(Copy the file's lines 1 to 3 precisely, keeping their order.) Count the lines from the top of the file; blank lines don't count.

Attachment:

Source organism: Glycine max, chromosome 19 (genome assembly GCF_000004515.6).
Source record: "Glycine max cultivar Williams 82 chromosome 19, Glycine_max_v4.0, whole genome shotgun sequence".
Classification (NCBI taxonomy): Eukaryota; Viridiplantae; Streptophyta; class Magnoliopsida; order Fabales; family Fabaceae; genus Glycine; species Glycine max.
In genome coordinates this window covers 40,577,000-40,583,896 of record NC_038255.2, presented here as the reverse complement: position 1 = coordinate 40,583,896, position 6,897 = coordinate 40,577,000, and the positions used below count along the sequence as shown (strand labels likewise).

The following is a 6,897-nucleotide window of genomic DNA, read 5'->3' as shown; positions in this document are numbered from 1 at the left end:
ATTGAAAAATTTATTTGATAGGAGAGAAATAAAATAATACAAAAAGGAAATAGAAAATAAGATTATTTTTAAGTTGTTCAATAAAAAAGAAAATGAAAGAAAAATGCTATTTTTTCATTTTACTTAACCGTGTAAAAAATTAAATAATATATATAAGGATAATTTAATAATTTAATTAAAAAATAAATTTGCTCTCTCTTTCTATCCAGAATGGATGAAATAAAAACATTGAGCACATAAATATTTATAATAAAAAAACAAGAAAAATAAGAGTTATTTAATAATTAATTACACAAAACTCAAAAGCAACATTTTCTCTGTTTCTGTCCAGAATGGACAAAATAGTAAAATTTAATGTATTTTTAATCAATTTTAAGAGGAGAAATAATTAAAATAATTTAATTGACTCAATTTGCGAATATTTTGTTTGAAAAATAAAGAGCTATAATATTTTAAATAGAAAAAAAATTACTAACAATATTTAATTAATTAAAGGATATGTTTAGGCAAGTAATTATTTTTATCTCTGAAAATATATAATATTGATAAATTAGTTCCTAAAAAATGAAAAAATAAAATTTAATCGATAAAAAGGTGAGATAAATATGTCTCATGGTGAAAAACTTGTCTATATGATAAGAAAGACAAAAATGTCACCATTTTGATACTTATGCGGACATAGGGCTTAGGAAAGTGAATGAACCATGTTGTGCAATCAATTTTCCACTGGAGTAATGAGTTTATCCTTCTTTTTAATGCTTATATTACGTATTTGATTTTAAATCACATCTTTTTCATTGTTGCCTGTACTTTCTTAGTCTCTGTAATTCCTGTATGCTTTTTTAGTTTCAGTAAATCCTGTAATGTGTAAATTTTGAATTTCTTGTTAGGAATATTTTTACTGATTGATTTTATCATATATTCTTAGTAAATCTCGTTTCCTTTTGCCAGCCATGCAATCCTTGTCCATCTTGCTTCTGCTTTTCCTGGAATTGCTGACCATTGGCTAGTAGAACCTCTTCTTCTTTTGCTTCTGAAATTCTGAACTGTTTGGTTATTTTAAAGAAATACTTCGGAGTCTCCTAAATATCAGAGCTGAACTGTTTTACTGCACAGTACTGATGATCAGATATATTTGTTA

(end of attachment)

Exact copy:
Source organism: Glycine max, chromosome 19 (genome assembly GCF_000004515.6).
Source record: "Glycine max cultivar Williams 82 chromosome 19, Glycine_max_v4.0, whole genome shotgun sequence".
Classification (NCBI taxonomy): Eukaryota; Viridiplantae; Streptophyta; class Magnoliopsida; order Fabales; family Fabaceae; genus Glycine; species Glycine max.